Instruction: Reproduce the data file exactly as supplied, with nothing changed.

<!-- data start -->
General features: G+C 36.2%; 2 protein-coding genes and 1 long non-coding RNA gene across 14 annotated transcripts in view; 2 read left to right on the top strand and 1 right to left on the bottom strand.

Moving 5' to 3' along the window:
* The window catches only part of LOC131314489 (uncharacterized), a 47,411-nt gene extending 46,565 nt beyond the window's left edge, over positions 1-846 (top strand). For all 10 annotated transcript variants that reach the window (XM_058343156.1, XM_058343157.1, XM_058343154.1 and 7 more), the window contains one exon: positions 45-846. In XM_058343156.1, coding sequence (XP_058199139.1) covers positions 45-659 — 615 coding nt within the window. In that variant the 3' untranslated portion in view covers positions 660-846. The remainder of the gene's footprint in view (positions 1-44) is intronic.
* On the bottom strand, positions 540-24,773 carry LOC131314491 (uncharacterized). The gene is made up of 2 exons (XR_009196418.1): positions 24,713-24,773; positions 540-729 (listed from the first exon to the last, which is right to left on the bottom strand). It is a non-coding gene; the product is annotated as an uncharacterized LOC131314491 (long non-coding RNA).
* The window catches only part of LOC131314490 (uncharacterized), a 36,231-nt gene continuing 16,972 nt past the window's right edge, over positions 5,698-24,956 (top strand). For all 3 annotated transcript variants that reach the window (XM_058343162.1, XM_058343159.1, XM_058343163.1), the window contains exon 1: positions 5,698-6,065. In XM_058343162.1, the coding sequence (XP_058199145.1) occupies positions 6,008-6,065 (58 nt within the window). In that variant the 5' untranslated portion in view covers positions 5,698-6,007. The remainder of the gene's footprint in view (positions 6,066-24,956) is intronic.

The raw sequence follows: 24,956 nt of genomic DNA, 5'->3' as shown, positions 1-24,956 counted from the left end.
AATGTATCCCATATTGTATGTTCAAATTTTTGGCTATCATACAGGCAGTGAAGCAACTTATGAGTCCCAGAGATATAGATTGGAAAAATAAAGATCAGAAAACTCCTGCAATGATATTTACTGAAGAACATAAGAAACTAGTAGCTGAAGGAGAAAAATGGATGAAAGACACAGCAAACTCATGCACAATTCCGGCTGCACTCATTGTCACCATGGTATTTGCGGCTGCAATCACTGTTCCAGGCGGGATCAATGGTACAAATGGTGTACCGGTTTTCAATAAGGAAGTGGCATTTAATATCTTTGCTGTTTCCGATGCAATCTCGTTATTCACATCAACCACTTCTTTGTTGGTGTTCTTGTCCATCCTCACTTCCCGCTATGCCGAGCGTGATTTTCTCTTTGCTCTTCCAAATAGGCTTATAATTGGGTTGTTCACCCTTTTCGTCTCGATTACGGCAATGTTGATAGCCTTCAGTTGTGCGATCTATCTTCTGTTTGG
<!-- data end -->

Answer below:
General features: G+C 36.2%; 2 protein-coding genes and 1 long non-coding RNA gene across 14 annotated transcripts in view; 2 read left to right on the top strand and 1 right to left on the bottom strand.

Moving 5' to 3' along the window:
* The window catches only part of LOC131314489 (uncharacterized), a 47,411-nt gene extending 46,565 nt beyond the window's left edge, over positions 1-846 (top strand). For all 10 annotated transcript variants that reach the window (XM_058343156.1, XM_058343157.1, XM_058343154.1 and 7 more), the window contains one exon: positions 45-846. In XM_058343156.1, coding sequence (XP_058199139.1) covers positions 45-659 — 615 coding nt within the window. In that variant the 3' untranslated portion in view covers positions 660-846. The remainder of the gene's footprint in view (positions 1-44) is intronic.
* On the bottom strand, positions 540-24,773 carry LOC131314491 (uncharacterized). The gene is made up of 2 exons (XR_009196418.1): positions 24,713-24,773; positions 540-729 (listed from the first exon to the last, which is right to left on the bottom strand). It is a non-coding gene; the product is annotated as an uncharacterized LOC131314491 (long non-coding RNA).
* The window catches only part of LOC131314490 (uncharacterized), a 36,231-nt gene continuing 16,972 nt past the window's right edge, over positions 5,698-24,956 (top strand). For all 3 annotated transcript variants that reach the window (XM_058343162.1, XM_058343159.1, XM_058343163.1), the window contains exon 1: positions 5,698-6,065. In XM_058343162.1, the coding sequence (XP_058199145.1) occupies positions 6,008-6,065 (58 nt within the window). In that variant the 5' untranslated portion in view covers positions 5,698-6,007. The remainder of the gene's footprint in view (positions 6,066-24,956) is intronic.

The raw sequence follows: 24,956 nt of genomic DNA, 5'->3' as shown, positions 1-24,956 counted from the left end.
AATGTATCCCATATTGTATGTTCAAATTTTTGGCTATCATACAGGCAGTGAAGCAACTTATGAGTCCCAGAGATATAGATTGGAAAAATAAAGATCAGAAAACTCCTGCAATGATATTTACTGAAGAACATAAGAAACTAGTAGCTGAAGGAGAAAAATGGATGAAAGACACAGCAAACTCATGCACAATTCCGGCTGCACTCATTGTCACCATGGTATTTGCGGCTGCAATCACTGTTCCAGGCGGGATCAATGGTACAAATGGTGTACCGGTTTTCAATAAGGAAGTGGCATTTAATATCTTTGCTGTTTCCGATGCAATCTCGTTATTCACATCAACCACTTCTTTGTTGGTGTTCTTGTCCATCCTCACTTCCCGCTATGCCGAGCGTGATTTTCTCTTTGCTCTTCCAAATAGGCTTATAATTGGGTTGTTCACCCTTTTCGTCTCGATTACGGCAATGTTGATAGCCTTCAGTTGTGCGATCTATCTTCTGTTTGG